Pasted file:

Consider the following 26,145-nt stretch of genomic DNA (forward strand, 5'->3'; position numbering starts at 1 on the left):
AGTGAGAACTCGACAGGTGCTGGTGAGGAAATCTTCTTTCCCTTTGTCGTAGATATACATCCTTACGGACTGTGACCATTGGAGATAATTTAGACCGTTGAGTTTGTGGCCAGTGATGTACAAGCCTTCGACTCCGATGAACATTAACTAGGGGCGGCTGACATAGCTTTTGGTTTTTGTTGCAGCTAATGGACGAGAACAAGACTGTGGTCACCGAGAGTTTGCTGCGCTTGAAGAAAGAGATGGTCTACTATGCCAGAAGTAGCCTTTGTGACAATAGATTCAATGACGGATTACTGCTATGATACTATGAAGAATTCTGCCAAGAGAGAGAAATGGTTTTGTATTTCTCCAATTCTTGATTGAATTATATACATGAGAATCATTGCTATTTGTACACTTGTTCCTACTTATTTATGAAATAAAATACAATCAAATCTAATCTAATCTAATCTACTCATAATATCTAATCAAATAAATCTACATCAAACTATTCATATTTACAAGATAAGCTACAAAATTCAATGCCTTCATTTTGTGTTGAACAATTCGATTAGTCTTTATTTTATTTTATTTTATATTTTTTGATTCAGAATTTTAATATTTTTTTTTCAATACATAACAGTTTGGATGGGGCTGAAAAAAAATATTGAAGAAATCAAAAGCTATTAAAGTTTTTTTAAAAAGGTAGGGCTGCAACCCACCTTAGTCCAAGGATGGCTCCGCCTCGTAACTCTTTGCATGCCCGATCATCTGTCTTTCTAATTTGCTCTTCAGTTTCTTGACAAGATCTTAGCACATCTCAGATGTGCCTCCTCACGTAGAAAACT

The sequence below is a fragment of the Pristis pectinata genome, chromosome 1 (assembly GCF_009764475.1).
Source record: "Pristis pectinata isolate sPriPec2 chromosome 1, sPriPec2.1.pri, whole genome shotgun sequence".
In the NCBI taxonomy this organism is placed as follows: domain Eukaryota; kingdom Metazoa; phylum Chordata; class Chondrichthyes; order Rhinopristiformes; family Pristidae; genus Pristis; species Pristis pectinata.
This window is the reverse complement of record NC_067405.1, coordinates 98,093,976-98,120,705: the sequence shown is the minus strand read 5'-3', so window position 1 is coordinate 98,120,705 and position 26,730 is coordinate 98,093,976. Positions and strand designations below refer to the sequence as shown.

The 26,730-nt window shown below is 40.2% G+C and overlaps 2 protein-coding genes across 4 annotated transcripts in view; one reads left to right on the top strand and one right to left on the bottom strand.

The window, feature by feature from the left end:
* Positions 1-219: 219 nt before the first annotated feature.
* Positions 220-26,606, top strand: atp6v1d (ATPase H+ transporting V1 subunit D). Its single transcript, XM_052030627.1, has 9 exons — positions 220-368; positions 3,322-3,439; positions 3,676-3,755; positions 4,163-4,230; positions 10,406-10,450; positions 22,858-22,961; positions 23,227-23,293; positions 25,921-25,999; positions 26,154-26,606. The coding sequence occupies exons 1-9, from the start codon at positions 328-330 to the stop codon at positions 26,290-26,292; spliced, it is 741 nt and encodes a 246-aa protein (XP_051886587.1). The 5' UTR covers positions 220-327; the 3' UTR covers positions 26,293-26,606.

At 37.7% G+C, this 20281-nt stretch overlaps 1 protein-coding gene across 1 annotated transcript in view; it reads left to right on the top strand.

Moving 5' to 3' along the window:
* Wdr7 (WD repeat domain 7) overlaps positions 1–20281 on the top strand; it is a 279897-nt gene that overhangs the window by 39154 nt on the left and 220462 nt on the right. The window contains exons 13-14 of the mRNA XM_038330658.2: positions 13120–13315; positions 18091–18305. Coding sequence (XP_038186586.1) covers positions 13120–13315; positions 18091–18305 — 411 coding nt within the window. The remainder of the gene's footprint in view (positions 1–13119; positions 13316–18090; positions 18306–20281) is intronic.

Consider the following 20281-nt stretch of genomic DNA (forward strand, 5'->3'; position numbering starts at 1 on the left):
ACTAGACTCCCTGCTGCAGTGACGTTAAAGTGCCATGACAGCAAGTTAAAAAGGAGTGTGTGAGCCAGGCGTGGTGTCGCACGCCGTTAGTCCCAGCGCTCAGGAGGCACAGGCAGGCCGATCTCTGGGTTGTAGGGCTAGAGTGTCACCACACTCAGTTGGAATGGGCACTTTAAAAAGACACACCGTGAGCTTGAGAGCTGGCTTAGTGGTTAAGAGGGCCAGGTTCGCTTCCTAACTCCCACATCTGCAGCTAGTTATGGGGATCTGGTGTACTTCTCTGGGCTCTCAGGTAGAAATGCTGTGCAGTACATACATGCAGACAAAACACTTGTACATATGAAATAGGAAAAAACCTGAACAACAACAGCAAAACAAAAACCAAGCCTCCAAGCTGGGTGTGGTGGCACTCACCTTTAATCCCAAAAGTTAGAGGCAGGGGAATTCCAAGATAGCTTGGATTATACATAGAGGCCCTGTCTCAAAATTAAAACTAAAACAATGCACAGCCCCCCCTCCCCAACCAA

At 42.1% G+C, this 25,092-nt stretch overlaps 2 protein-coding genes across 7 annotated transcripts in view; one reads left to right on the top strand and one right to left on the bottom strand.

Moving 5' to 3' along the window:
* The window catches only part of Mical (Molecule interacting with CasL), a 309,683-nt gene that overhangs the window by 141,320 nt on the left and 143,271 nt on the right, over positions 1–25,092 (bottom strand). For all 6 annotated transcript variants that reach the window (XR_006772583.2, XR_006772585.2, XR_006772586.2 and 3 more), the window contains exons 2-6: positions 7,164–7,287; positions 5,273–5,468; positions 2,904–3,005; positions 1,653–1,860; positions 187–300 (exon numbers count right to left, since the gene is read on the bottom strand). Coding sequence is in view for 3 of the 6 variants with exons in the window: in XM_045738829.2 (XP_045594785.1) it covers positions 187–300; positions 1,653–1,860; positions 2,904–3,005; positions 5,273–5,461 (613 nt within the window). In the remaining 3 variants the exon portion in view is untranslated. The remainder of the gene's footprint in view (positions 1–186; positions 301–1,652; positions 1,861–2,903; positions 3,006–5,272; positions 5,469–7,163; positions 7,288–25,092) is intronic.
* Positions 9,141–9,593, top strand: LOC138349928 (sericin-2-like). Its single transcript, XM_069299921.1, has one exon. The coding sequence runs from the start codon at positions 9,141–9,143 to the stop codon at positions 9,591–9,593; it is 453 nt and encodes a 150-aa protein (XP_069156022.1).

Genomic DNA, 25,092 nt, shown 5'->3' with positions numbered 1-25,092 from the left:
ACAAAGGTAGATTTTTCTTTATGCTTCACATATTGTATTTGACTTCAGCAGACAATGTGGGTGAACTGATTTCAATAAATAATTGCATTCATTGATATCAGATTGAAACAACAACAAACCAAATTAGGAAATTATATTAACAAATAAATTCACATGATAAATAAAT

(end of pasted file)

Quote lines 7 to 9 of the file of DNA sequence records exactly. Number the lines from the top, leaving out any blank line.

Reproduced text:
The 26,730-nt window shown below is 40.2% G+C and overlaps 2 protein-coding genes across 4 annotated transcripts in view; one reads left to right on the top strand and one right to left on the bottom strand.

The window, feature by feature from the left end:
* Positions 1-219: 219 nt before the first annotated feature.